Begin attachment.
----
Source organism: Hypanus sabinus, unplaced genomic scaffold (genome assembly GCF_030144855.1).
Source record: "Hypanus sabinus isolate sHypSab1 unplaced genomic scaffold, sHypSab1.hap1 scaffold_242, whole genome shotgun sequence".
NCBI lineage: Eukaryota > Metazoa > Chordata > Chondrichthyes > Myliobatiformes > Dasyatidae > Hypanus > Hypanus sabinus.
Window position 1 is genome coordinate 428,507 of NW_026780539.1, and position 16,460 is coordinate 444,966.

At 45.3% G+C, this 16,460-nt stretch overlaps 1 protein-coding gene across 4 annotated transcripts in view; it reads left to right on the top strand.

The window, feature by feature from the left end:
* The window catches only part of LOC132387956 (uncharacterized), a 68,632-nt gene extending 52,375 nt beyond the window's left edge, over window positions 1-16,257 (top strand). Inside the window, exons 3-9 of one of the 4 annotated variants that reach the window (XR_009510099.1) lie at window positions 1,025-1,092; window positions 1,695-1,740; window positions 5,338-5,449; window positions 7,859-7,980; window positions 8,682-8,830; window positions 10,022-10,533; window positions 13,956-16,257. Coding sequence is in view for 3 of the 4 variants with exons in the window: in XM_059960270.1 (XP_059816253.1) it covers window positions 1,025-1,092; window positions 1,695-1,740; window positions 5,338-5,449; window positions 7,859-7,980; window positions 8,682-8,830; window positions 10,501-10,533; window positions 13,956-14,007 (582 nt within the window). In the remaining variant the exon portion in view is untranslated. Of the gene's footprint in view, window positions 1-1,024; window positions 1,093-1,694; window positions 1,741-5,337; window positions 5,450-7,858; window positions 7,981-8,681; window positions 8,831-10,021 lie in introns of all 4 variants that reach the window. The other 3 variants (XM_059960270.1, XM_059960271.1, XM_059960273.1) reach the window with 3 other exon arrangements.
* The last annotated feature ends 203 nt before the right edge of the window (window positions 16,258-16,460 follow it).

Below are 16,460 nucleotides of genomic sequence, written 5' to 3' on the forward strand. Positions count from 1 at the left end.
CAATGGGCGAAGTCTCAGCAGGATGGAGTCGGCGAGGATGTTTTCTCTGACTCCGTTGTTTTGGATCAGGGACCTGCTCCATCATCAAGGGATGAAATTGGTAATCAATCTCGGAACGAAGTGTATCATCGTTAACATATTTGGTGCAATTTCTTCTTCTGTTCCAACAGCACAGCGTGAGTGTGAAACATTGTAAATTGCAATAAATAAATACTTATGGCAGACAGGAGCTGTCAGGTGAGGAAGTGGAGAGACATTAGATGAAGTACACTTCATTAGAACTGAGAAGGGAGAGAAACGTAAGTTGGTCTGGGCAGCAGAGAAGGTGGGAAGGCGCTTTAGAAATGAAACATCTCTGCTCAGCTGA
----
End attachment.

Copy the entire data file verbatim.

Source organism: Hypanus sabinus, unplaced genomic scaffold (genome assembly GCF_030144855.1).
Source record: "Hypanus sabinus isolate sHypSab1 unplaced genomic scaffold, sHypSab1.hap1 scaffold_242, whole genome shotgun sequence".
NCBI lineage: Eukaryota > Metazoa > Chordata > Chondrichthyes > Myliobatiformes > Dasyatidae > Hypanus > Hypanus sabinus.
Window position 1 is genome coordinate 428,507 of NW_026780539.1, and position 16,460 is coordinate 444,966.

At 45.3% G+C, this 16,460-nt stretch overlaps 1 protein-coding gene across 4 annotated transcripts in view; it reads left to right on the top strand.

The window, feature by feature from the left end:
* The window catches only part of LOC132387956 (uncharacterized), a 68,632-nt gene extending 52,375 nt beyond the window's left edge, over window positions 1-16,257 (top strand). Inside the window, exons 3-9 of one of the 4 annotated variants that reach the window (XR_009510099.1) lie at window positions 1,025-1,092; window positions 1,695-1,740; window positions 5,338-5,449; window positions 7,859-7,980; window positions 8,682-8,830; window positions 10,022-10,533; window positions 13,956-16,257. Coding sequence is in view for 3 of the 4 variants with exons in the window: in XM_059960270.1 (XP_059816253.1) it covers window positions 1,025-1,092; window positions 1,695-1,740; window positions 5,338-5,449; window positions 7,859-7,980; window positions 8,682-8,830; window positions 10,501-10,533; window positions 13,956-14,007 (582 nt within the window). In the remaining variant the exon portion in view is untranslated. Of the gene's footprint in view, window positions 1-1,024; window positions 1,093-1,694; window positions 1,741-5,337; window positions 5,450-7,858; window positions 7,981-8,681; window positions 8,831-10,021 lie in introns of all 4 variants that reach the window. The other 3 variants (XM_059960270.1, XM_059960271.1, XM_059960273.1) reach the window with 3 other exon arrangements.
* The last annotated feature ends 203 nt before the right edge of the window (window positions 16,258-16,460 follow it).

Below are 16,460 nucleotides of genomic sequence, written 5' to 3' on the forward strand. Positions count from 1 at the left end.
CAATGGGCGAAGTCTCAGCAGGATGGAGTCGGCGAGGATGTTTTCTCTGACTCCGTTGTTTTGGATCAGGGACCTGCTCCATCATCAAGGGATGAAATTGGTAATCAATCTCGGAACGAAGTGTATCATCGTTAACATATTTGGTGCAATTTCTTCTTCTGTTCCAACAGCACAGCGTGAGTGTGAAACATTGTAAATTGCAATAAATAAATACTTATGGCAGACAGGAGCTGTCAGGTGAGGAAGTGGAGAGACATTAGATGAAGTACACTTCATTAGAACTGAGAAGGGAGAGAAACGTAAGTTGGTCTGGGCAGCAGAGAAGGTGGGAAGGCGCTTTAGAAATGAAACATCTCTGCTCAGCTGA